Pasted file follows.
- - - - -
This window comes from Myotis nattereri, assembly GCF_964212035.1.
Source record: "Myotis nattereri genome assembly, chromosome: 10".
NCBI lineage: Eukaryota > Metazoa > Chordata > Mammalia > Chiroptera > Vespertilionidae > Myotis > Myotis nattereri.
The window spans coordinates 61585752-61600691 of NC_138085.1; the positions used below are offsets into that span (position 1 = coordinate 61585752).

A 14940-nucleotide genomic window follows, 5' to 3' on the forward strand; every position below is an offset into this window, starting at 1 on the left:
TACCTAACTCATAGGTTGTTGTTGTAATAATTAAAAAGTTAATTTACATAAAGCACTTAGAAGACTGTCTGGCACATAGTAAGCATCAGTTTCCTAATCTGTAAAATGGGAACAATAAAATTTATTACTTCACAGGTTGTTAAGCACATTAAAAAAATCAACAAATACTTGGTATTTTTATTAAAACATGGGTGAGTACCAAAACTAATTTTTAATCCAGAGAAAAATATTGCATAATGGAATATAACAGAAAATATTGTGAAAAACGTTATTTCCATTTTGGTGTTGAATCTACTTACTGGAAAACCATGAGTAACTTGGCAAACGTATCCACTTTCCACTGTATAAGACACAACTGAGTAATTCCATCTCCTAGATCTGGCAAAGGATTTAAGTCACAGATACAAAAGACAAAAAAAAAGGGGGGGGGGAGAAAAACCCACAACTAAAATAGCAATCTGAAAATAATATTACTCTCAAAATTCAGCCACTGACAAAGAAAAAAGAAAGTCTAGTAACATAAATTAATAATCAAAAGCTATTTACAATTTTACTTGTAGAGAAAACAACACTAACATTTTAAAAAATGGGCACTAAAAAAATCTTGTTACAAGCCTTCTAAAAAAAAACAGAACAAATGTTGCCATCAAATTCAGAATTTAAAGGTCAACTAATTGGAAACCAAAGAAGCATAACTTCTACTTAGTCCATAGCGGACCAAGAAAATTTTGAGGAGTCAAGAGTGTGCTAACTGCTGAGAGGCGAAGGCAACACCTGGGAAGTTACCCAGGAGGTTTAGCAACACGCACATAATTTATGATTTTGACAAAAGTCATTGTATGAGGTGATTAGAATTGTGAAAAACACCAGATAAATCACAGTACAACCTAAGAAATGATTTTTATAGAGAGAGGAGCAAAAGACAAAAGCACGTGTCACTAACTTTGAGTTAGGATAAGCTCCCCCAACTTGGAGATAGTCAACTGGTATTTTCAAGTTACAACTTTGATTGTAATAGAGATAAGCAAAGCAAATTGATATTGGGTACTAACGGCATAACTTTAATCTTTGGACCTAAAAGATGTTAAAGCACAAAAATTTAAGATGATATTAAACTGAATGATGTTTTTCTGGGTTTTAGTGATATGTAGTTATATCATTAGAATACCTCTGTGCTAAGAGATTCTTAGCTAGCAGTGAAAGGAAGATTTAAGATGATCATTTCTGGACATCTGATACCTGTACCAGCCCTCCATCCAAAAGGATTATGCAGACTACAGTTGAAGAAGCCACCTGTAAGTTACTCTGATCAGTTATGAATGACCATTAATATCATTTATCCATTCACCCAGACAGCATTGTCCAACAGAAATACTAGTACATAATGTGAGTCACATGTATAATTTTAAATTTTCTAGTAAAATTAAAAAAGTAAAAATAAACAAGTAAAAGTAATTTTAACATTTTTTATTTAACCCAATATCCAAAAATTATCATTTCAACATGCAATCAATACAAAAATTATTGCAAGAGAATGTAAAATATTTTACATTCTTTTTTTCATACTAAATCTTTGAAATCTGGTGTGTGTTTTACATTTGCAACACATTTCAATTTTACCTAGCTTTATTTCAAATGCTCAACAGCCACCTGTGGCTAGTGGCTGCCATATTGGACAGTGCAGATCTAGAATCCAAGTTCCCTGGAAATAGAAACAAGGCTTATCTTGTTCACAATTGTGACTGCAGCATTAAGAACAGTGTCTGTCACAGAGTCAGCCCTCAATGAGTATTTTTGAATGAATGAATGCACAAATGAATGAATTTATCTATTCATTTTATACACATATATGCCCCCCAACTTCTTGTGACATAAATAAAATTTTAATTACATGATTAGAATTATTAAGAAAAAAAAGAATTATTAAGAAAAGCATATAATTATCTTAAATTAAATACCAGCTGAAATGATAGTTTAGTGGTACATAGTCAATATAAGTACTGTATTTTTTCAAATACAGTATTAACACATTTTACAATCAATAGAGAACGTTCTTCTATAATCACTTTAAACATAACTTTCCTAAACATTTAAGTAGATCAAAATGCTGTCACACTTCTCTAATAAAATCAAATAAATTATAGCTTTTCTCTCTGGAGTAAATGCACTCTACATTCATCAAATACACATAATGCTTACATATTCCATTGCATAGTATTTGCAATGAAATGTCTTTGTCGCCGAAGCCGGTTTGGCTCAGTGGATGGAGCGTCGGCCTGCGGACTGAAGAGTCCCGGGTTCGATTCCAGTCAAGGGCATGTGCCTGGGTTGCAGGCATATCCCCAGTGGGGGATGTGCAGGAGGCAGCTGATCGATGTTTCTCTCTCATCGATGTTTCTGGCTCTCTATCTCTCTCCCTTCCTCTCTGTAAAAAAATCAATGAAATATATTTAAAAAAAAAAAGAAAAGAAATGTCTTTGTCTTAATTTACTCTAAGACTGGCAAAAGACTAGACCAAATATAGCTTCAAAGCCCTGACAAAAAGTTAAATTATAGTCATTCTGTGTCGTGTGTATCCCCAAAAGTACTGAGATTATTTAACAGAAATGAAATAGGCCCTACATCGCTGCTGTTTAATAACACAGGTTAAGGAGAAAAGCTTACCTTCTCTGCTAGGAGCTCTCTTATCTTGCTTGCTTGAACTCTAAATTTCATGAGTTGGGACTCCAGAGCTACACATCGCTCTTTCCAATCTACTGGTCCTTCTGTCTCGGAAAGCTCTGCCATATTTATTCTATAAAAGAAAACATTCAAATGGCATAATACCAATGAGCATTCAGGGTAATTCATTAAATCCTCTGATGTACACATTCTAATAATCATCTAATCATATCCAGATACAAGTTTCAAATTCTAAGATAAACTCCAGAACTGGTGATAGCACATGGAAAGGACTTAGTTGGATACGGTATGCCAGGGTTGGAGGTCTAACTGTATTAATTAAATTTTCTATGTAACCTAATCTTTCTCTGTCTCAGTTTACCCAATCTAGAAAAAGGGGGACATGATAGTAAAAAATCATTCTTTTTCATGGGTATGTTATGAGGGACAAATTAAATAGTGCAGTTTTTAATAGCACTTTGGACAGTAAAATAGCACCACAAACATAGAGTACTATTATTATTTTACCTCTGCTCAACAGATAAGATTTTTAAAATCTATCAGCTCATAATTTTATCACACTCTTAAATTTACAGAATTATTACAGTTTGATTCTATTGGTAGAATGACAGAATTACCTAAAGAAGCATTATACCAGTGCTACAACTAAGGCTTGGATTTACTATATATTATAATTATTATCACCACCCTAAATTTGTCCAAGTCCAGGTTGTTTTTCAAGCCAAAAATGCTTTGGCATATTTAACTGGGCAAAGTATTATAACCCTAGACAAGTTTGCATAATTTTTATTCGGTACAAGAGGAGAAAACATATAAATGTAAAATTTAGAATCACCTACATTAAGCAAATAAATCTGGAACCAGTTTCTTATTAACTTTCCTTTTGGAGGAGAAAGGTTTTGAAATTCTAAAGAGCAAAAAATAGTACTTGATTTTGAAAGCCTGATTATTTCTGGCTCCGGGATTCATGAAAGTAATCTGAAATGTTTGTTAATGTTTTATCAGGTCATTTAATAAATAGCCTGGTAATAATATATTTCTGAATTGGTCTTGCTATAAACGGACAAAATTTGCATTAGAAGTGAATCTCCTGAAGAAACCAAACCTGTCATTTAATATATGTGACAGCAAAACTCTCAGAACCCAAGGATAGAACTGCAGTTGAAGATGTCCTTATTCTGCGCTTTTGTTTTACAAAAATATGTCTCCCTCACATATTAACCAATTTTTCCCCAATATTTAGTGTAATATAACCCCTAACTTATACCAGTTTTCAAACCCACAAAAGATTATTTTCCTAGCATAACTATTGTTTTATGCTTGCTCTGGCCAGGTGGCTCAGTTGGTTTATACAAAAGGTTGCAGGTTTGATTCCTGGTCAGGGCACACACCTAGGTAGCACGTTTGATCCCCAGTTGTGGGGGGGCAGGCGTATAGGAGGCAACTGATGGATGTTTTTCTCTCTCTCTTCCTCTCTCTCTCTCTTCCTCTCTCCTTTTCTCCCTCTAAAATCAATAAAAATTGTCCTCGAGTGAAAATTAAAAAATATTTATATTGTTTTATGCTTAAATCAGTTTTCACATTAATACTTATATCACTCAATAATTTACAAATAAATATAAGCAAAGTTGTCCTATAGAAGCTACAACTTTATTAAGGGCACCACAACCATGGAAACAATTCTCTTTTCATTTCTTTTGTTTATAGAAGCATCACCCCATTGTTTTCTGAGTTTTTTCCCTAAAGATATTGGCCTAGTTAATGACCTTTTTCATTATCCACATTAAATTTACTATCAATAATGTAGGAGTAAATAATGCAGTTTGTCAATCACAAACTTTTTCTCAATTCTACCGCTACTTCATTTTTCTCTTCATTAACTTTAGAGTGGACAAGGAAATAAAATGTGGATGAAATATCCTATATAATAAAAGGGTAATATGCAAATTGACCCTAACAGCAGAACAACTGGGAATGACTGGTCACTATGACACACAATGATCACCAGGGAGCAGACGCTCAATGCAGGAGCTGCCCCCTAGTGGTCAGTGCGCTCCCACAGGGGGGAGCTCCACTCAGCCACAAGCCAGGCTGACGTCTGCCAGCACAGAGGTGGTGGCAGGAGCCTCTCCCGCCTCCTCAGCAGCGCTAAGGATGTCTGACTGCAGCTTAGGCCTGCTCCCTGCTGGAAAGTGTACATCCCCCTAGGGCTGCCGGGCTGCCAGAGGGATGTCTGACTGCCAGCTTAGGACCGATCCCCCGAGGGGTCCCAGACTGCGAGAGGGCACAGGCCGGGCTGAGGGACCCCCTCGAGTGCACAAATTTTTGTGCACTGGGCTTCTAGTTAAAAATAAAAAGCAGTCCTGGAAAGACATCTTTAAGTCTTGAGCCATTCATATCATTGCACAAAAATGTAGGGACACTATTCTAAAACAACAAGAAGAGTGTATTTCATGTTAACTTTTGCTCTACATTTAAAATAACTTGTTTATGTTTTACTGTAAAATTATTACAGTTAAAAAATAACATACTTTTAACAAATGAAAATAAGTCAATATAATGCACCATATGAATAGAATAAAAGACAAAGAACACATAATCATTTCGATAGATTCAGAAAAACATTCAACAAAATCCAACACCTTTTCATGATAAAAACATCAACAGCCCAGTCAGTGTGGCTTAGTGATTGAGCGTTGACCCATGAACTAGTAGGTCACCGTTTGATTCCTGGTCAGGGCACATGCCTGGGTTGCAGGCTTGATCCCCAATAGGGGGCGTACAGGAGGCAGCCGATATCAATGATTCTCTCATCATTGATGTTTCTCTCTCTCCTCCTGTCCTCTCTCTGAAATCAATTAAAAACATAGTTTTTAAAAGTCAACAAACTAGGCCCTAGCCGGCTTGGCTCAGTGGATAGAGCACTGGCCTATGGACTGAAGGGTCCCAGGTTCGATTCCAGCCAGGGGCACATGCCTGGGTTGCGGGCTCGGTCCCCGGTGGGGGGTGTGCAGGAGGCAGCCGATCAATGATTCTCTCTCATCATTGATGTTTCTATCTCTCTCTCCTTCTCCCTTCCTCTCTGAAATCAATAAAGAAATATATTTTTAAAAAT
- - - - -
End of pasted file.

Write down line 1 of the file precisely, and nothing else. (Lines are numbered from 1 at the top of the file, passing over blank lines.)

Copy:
This window comes from Myotis nattereri, assembly GCF_964212035.1.